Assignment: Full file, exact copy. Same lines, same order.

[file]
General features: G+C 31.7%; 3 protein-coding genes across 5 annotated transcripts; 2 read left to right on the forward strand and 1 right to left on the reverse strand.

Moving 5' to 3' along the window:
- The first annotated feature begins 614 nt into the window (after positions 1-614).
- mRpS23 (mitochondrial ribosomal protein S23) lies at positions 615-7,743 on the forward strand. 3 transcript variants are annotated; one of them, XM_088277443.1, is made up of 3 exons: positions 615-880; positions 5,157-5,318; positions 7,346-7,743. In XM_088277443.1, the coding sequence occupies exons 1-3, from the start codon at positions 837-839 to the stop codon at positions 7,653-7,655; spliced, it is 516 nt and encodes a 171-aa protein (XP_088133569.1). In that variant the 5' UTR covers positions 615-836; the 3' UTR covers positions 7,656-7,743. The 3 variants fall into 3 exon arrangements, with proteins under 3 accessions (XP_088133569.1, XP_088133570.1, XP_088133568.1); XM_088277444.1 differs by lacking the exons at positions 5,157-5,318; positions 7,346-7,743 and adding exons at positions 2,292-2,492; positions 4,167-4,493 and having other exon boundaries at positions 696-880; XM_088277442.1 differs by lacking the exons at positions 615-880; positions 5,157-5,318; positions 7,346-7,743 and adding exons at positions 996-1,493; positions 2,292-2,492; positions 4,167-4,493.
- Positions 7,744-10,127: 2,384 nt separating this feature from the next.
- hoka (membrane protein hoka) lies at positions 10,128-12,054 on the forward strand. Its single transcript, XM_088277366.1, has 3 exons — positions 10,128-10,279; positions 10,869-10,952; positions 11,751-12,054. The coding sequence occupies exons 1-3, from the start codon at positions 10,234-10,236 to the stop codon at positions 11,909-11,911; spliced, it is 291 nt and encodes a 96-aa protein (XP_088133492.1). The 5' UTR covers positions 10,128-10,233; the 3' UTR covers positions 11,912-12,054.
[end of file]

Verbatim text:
General features: G+C 31.7%; 3 protein-coding genes across 5 annotated transcripts; 2 read left to right on the forward strand and 1 right to left on the reverse strand.

Moving 5' to 3' along the window:
- The first annotated feature begins 614 nt into the window (after positions 1-614).
- mRpS23 (mitochondrial ribosomal protein S23) lies at positions 615-7,743 on the forward strand. 3 transcript variants are annotated; one of them, XM_088277443.1, is made up of 3 exons: positions 615-880; positions 5,157-5,318; positions 7,346-7,743. In XM_088277443.1, the coding sequence occupies exons 1-3, from the start codon at positions 837-839 to the stop codon at positions 7,653-7,655; spliced, it is 516 nt and encodes a 171-aa protein (XP_088133569.1). In that variant the 5' UTR covers positions 615-836; the 3' UTR covers positions 7,656-7,743. The 3 variants fall into 3 exon arrangements, with proteins under 3 accessions (XP_088133569.1, XP_088133570.1, XP_088133568.1); XM_088277444.1 differs by lacking the exons at positions 5,157-5,318; positions 7,346-7,743 and adding exons at positions 2,292-2,492; positions 4,167-4,493 and having other exon boundaries at positions 696-880; XM_088277442.1 differs by lacking the exons at positions 615-880; positions 5,157-5,318; positions 7,346-7,743 and adding exons at positions 996-1,493; positions 2,292-2,492; positions 4,167-4,493.
- Positions 7,744-10,127: 2,384 nt separating this feature from the next.
- hoka (membrane protein hoka) lies at positions 10,128-12,054 on the forward strand. Its single transcript, XM_088277366.1, has 3 exons — positions 10,128-10,279; positions 10,869-10,952; positions 11,751-12,054. The coding sequence occupies exons 1-3, from the start codon at positions 10,234-10,236 to the stop codon at positions 11,909-11,911; spliced, it is 291 nt and encodes a 96-aa protein (XP_088133492.1). The 5' UTR covers positions 10,128-10,233; the 3' UTR covers positions 11,912-12,054.